Stepping out

Sybil Davis enters last months as executive director of JAHC

Posted: Thursday, September 09, 2004

Last November, well into her eighth season as the executive director of the Juneau Arts and Humanities Council, Sybil Davis had an epiphany.

"I realized that my energy was lagging and that I was not going to be able to sustain giving the organization all my time and energy and enthusiasm for an indefinite period of time," Davis said. "So I said to myself, 'By your next birthday (Nov. 3), you should probably resign.'"

In December, Davis notified the council's 13-member board of her decision. This November, she will step out, as Karen Lechner, the business manager for the nonprofit Armstrong-Keta fish hatchery, steps in.

As the executive director since 1996 and a staff member since 1993, Davis has turned a spare storage room into the Juneau Arts and Humanities Council's gallery, expanded the council's educational outreach program into a student concert series, developed outreach programs in Cedar Parks and Geneva Woods, increased the number of programs in the performing arts concerts series, greatly increased the council's financial nest egg, instituted the popular Wearable Arts fund-raiser and applied for and received more corporate support for JAHC projects.

In her first year as head of the arts council, the organization hosted three or four main concerts. For the 2003-2004 season, JAHC is planning eight.

"Sybil's really been invaluable," said Katie Corbus, president of the JAHC board. "She's expanded the art awareness in this community, and she's honored and supported the cultural diversities that we have here in Juneau. You couldn't find a stronger supporter for the arts in Juneau."

Davis started working at the Arts Council in 1993 as the administrative assistant to Natalee Rothaus. She applied for executive director and was hired after Rothaus stepped down in 1996.

When Davis took over, the current JAHC gallery was a storage room that had formerly been rented out for a weekly meeting of bridge players. The idea of a gallery had been discussed, but not acted upon.

Davis secured donated paint from Don Abel's and rounded up volunteers to paint the walls and clean up the room. Now, it hosts one or two different artists a month, and the Arts Council has a gallery committee that picks artists from submissions. She hopes the gallery will evolve to include more artists from around the state. She is also hoping to replace the room's incandescent bulbs with halogen.

Davis taught for 10 years, and that's inspired her commitment toward educational outreach programs. It's also turned into the grant-funded outreach program at Cedar Parks and Geneva Woods, two low-income housing centers. The program employs local artist and holds hands-on art classes two days a week with a maximum 10-to-1 student-to-artist ratio.

"When I first started working here, the organizations in town were working well, and we still work well," Davis said. "Juneau is kind of unique in that regard. We share things and we network because united we stand, and we all know that."

Davis is a member of the Mayor's Task Force for the Development of a Performing Arts Center, and has been a vocal proponent of the need for a new space for arts organizations. The Juneau-Douglas High School auditorium is the lone viable space in town for the JAHC's major productions. But the paucity of venues and the abundance of arts organizations has created a bottleneck in the number of people who are trying to book the auditorium. The arts council wanted to bring a juggling group, The Passing Zone, in January and a dance company with Romanian gymnasts at another point in the year. In both cases, the high school was booked.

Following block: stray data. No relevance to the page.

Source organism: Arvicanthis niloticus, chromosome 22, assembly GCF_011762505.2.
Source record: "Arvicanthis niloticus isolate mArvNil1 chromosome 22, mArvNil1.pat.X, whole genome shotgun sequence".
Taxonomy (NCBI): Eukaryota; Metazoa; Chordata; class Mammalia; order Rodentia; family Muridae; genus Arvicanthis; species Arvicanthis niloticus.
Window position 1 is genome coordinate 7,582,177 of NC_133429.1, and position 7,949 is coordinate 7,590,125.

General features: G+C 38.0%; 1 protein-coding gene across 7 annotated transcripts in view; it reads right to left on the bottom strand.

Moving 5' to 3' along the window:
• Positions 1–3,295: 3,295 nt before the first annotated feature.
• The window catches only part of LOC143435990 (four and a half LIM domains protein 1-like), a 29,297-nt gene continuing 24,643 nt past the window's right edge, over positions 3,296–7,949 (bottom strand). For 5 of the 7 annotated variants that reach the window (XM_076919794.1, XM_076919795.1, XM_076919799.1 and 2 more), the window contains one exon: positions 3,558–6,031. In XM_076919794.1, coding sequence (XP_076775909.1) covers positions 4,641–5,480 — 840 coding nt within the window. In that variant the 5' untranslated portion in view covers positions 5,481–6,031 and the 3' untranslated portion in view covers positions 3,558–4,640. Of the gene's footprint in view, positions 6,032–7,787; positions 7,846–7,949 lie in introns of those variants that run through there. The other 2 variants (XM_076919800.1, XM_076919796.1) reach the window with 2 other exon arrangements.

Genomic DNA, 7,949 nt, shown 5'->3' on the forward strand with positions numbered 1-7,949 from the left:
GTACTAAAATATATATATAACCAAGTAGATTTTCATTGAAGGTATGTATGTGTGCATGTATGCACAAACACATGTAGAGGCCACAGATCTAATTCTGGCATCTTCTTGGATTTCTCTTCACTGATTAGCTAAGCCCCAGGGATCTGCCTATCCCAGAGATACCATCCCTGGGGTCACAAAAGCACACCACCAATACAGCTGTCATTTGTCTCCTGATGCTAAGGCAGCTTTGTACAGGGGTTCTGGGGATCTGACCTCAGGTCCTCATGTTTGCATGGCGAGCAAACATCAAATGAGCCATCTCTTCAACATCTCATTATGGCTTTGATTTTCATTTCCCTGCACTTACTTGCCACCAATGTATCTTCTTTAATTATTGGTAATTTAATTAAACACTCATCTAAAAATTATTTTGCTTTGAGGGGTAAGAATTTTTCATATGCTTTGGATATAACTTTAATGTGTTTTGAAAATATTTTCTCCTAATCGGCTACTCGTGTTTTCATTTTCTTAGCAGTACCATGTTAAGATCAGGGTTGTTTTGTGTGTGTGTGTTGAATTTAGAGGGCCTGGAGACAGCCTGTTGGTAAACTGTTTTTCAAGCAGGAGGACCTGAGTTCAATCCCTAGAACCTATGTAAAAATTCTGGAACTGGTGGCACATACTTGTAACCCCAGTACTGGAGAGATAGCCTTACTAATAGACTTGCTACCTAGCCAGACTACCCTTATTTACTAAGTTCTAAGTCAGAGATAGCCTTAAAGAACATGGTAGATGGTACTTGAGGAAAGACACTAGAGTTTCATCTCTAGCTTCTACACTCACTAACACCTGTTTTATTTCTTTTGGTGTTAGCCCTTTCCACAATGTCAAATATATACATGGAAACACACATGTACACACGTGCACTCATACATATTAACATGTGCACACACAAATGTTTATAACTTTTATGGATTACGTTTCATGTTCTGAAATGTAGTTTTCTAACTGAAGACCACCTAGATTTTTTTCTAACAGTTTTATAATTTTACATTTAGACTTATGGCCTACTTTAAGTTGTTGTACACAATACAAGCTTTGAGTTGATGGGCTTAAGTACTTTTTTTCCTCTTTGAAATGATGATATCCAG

"The drama department and music department is using that space, and rightly so," she said. "They deserve that space so they can do their very best themselves.

"We have all these organizations that do wonderful shows, and they need to be showcased in the right venue," she said. "Theatre in the Rough, they transform McPhetres Hall. They do a fabulous job. But wouldn't it be nice to see them and sit in a comfortable seat?

"I am going to predict that this thing is going to be built in six years," she said.

Davis has an endless list of ideas for the future. They include:

• A university and/or high school course called "Introduction to the Fine Arts"

"The requirement of the course would be that the student goes out and volunteers and works a different event and writes an evaluation and research paper after attending," she said. "They would write about what they saw as the performing arts presentation of the piece."

• Establishing more literary programs for writers

"There are people who would really appreciate something like the Sitka Writers' Institute," she said. "That's a whole area of the arts that's not being met very satisfactorily right now."

• Hosting an orchestral institute in Juneau

"When the Moscow Chamber Orchestra was here, I talked with (concertmaster) Constantine Orbelian, and he was explaining that there aren't many places for high school students to get training in orchestration," she said. "If we could figure out a way to host an orchestral institute in Juneau and advertise it nationally, it would be full. It would cost about $80,000."

• Hosting a large film festival

"It's just a matter of finding manpower and the right time to promote it," she said. "We could have directors up here, especially of indie films. 20th Century, Nickelodeon, Glacier Cinemas, The Back Room, they'd all work together, because it's good for everybody."

• Hosting a statewide dance festival

"A long time ago, this happened and Juneau did host a statewide dance festival," she said. "It's possible, and it's long overdue, and I think it's going to happen."

• Korry Keeker can be reached at

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